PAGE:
England’s Seven Years War with France. 1756-1763
1765 -1766. Samuel Johnson, edited the plays of Shakespeare. Octavo. 8 volumes. Famous for its preface on the topic of “variety” in Hamlet. “If the dramas of Shakespeare were to be characterized, each by the particular excellence which distinguishes it from the rest, we must allow to the tragedy of Hamlet the praise of variety.” This is poached from Shakespeare, of course, from the epistle in the First Folio. Other important ideas stemming from his preface titled, “Observations on Hamlet” include emendations with comments by Warburton on the language in “To be, or not to be.”
Much thought is given to words that may have been transposed such as assail (for sea of troubles), and “For who would bear the whips and scorns of time” is speculated to have been put down as whips and scorns of tyrants (or title) in Johnson’s comments. ”Hamlet is, through the whole play, rather an instrument than an agent. After he has, by the stratagem of the play, convicted the King, he makes no attempt to punish him, and his death is at last effected by an incident which Hamlet has no part in producing.” Johnson’s general note regarding the character of Hamlet is unsympathetic to the heroes plight; for he gives far greater latitude to virtues of Ophelia than the wronged Prince of Denmark: “the gratification which would arise from the destruction of an usurper and a murderer, is abated by the untimely death of Ophelia, the young, the beautiful, the harmless, and the pious.” http://andromeda.rutgers.edu/~jlynch/Texts/hamlet.html and https://shine.unibas.ch/linksearlyeditors.htm .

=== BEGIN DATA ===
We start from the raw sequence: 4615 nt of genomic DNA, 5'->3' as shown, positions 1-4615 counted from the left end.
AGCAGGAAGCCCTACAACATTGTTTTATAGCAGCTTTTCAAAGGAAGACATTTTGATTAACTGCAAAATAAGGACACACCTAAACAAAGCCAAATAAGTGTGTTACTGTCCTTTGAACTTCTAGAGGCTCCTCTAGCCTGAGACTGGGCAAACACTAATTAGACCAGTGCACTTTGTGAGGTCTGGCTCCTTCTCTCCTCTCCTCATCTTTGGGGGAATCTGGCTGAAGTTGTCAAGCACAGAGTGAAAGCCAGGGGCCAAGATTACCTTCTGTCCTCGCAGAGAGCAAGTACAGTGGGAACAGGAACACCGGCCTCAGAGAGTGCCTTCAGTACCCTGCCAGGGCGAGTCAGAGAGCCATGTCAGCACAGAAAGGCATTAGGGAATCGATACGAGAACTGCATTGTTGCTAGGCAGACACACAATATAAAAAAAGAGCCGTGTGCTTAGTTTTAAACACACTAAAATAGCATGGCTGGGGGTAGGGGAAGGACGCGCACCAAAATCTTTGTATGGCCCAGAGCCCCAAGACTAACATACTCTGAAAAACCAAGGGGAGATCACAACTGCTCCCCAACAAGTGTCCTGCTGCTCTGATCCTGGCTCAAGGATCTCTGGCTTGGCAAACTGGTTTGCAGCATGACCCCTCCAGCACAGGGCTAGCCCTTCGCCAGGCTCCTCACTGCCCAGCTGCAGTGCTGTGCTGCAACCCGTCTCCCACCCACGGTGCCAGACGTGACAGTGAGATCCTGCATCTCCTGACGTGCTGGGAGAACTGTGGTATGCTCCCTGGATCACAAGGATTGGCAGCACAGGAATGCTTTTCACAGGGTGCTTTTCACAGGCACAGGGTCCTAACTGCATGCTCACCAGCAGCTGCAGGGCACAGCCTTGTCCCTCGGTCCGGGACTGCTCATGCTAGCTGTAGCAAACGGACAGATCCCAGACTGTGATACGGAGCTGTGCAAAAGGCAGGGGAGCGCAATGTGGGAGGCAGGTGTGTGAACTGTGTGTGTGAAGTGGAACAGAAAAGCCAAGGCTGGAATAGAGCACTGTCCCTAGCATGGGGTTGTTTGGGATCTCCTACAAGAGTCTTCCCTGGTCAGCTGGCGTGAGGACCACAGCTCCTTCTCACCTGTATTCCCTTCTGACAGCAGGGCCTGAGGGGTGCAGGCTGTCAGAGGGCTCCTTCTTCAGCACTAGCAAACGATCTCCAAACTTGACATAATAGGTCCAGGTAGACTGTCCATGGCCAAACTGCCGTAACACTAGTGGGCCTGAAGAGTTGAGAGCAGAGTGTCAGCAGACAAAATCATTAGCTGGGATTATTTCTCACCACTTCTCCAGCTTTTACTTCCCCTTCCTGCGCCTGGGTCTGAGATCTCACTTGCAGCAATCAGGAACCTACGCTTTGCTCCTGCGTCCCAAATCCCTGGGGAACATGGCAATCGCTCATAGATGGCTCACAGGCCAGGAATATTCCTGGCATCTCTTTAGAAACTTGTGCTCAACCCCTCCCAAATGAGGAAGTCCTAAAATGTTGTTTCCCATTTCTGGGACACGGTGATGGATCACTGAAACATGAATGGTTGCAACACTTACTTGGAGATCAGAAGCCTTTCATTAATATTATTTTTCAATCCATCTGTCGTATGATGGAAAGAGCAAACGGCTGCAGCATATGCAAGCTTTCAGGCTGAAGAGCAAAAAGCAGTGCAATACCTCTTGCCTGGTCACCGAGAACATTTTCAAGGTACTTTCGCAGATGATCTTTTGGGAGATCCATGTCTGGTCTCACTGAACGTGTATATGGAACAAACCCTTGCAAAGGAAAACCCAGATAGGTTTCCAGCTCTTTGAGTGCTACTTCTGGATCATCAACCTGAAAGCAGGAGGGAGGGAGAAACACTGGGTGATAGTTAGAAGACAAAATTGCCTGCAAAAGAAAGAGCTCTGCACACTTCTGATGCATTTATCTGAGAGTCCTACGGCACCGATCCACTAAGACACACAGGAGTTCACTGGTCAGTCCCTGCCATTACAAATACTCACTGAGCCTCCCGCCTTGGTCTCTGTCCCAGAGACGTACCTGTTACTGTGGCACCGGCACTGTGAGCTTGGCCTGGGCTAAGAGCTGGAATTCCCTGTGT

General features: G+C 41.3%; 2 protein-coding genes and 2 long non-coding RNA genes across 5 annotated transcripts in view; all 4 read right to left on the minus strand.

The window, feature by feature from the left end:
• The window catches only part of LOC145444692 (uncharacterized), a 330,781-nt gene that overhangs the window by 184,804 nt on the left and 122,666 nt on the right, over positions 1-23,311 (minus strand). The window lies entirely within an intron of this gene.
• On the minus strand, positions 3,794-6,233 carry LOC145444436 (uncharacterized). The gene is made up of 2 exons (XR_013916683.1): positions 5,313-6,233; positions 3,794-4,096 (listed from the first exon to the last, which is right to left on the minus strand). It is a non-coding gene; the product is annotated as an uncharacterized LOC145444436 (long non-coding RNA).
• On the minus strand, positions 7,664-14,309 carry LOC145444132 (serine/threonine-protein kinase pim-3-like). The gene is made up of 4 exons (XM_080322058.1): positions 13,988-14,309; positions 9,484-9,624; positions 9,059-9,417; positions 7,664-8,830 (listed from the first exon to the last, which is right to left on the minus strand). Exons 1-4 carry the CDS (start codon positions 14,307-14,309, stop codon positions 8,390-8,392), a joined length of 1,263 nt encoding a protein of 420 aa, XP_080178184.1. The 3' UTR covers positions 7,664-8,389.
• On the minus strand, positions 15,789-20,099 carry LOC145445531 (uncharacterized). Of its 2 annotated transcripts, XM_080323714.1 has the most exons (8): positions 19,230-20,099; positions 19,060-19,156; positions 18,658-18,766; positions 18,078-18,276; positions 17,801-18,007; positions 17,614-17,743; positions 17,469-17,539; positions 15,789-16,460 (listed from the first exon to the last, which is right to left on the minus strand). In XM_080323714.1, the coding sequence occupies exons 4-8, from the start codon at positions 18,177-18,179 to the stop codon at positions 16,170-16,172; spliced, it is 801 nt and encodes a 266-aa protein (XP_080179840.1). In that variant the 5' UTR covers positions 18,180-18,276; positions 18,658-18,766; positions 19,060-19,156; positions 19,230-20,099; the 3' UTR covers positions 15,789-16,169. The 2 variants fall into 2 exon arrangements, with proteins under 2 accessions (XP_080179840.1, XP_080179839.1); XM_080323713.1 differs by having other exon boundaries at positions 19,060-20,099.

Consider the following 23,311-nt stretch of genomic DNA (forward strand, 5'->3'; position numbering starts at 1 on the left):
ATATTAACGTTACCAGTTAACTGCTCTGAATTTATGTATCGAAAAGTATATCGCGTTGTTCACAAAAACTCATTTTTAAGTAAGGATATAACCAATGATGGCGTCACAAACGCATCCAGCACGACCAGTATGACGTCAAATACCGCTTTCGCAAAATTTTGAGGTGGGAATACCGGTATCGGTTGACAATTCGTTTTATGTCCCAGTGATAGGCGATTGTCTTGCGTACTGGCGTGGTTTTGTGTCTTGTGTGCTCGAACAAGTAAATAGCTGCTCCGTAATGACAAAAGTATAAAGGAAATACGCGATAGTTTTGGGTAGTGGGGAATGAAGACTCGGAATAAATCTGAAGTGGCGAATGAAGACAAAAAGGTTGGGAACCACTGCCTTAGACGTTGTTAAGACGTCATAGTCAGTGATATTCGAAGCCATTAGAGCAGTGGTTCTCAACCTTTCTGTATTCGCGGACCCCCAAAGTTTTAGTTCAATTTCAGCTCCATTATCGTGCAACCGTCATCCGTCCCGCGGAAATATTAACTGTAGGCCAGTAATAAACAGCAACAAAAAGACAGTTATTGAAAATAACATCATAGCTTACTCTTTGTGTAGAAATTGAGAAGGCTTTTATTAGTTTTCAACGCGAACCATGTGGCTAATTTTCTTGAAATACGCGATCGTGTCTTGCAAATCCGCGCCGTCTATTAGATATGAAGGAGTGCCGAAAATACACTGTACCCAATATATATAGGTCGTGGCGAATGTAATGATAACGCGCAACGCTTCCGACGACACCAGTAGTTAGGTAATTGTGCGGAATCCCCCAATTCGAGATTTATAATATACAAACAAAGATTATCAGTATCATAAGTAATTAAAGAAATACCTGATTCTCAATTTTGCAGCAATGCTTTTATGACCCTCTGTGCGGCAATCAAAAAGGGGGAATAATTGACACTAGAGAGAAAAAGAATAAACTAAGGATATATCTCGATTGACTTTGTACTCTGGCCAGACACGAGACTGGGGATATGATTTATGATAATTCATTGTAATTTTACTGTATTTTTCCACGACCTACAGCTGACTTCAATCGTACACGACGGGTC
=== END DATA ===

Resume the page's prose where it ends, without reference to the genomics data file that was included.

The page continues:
1765-68. Edward Capell. Octavo. Mr. Shakespeare, His Comedies, Histories, Tragedies 10 Volumes. Spent 30 years collating quartos. First editor to make use of stationer’s register and Frances Mere’s Palladis Tamia and to explore sources such as Raphael Holinshed’s Chronicles and Sir Thomas North’s translation of Plutarch’s Parallel Lives. (https://en.wikipedia.org/wiki/Shakespeare) Added new material. “Scientific criticism of the text begins with Edward Capell. He was the first to base his text actually on the quartos and folio” His collation of the quartos and folios are often called “the best piece of textual criticism in the eighteenth century” his method did not show the tremendous amount of work he had put into his edition. http://www.bartleby.com/215/1116.html and Also Alden T. Vaughn and Virginia Mason Vaughn note in Shakespeare in America (Oxford University Press 2012, Folger Shakespeare Library) that Thomas Jefferson begged a copy of the new Capell edition published in 1768. So the discrepancy in dates may refer to editions printed abroad and those reprinted in the American colonies.